Southwest Key Programs has received as much as $955 billion in federal funds since 2015 to provide shelters and other services for migrant children in the custody of the federal government. With the federal government’s increasing crackdown on illegal immigration has spurred Southwest Key Programs to expand its existing facilities and open more facilities, local government officials, like those in Houston, have been highly critical of these plans.
No matter the type of immigration issue you are facing, the skilled and knowledgeable immigration lawyers of Peek & Toland are here to assist you. We handle many different types of immigration cases on a daily basis and have the kind of strategic experience and skills that are necessary to reach the desired outcome. By calling our office as quickly as possible after your legal issue arises, we will have the best opportunity to successfully resolve your immigration law case.
False accusations of domestic violence may arise in a variety of situations. One common situation where false accusations might occur in where parents are embroiled in child custody proceedings; one parent makes allegations of violence against the other in hopes of winning the custody case. Similarly, when one individual starts to move on after a bad break-up, the other individual may seek to get back at or get even with him or her by alleging domestic violence in their relationship. Whatever the case may be, however, the consequences of a domestic violence conviction are very harsh and can continue to impact your life for years to come.
Domestic violence charges involve individuals with certain household and family relationships. An incident of domestic violence may occur when an individual takes any action intended to cause bodily injury to another, or who makes a threat that would reasonably put another in fear of imminent physical harm or assault, with respect to an individual who falls within one of the specified relationships. Intentional physical contact with others that would reasonably be taken as provocative or offensive also can constitute domestic violence. These relationships include family members by blood, adoption, or marriage, household members, individuals who share children, and individuals who formerly or currently are in a dating relationship.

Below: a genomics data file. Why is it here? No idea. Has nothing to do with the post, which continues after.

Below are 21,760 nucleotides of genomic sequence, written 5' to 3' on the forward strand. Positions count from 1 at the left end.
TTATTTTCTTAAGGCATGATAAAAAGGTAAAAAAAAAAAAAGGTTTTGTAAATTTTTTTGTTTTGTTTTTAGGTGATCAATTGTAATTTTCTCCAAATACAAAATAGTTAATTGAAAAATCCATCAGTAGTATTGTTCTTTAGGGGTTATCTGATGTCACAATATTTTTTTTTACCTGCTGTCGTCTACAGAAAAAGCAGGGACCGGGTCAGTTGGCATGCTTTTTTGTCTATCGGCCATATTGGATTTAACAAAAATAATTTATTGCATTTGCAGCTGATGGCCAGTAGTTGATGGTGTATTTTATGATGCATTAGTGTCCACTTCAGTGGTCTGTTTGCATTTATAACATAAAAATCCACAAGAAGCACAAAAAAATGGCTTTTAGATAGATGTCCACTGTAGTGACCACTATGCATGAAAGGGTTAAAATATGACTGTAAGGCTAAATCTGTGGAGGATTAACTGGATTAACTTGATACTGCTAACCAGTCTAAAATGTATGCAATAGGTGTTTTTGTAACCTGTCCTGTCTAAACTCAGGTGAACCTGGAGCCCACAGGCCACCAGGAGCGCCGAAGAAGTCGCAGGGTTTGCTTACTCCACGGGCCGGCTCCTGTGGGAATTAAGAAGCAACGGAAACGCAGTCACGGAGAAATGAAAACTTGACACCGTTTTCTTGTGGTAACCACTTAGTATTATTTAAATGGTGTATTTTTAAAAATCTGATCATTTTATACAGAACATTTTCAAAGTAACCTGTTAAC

The potential penalties for domestic violence charges are severe and life-altering. Many domestic violence crimes are prosecuted as felonies, which can result in significant prison terms upon conviction. Multiple convictions for domestic violence misdemeanor offenses also can result in subsequent charges being filed as felonies. If the domestic violence incident results in serious bodily injury or involves a deadly weapon, the level of the felony charge rises substantially, and individuals could be looking at many years in prison, not to mention fines, an inability to carry a firearm under federal law, difficulty finding jobs, and even a loss of access to one’s own children in some cases.
When you are charged with any type of criminal offense in the state of Texas, including domestic violence charges you need an experienced criminal defense attorney to represent your interests from the very beginning of your case. We are here to evaluate the facts surrounding your case, present your options, and provide you with the strongest defense possible. Contact Peek & Toland at (512) 474-4445 today and set up an appointment to speak with our legal team.